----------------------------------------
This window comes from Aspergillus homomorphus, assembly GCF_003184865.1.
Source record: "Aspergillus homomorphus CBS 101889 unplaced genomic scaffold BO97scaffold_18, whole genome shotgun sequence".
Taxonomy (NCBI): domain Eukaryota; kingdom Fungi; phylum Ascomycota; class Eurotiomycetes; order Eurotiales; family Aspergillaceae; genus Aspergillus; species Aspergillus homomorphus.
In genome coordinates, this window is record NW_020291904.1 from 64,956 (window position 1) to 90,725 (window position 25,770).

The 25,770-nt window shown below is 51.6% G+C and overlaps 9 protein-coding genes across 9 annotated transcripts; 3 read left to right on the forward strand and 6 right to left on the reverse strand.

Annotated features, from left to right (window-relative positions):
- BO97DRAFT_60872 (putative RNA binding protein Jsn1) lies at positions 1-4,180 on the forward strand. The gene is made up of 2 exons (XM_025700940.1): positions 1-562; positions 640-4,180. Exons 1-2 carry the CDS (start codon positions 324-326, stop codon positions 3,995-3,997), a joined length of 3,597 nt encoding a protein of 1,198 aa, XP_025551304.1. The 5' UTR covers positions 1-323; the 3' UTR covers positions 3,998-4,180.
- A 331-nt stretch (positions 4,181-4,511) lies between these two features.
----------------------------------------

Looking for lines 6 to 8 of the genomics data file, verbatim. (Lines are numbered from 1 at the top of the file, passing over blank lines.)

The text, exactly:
Annotated features, from left to right (window-relative positions):
- BO97DRAFT_60872 (putative RNA binding protein Jsn1) lies at positions 1-4,180 on the forward strand. The gene is made up of 2 exons (XM_025700940.1): positions 1-562; positions 640-4,180. Exons 1-2 carry the CDS (start codon positions 324-326, stop codon positions 3,995-3,997), a joined length of 3,597 nt encoding a protein of 1,198 aa, XP_025551304.1. The 5' UTR covers positions 1-323; the 3' UTR covers positions 3,998-4,180.
- A 331-nt stretch (positions 4,181-4,511) lies between these two features.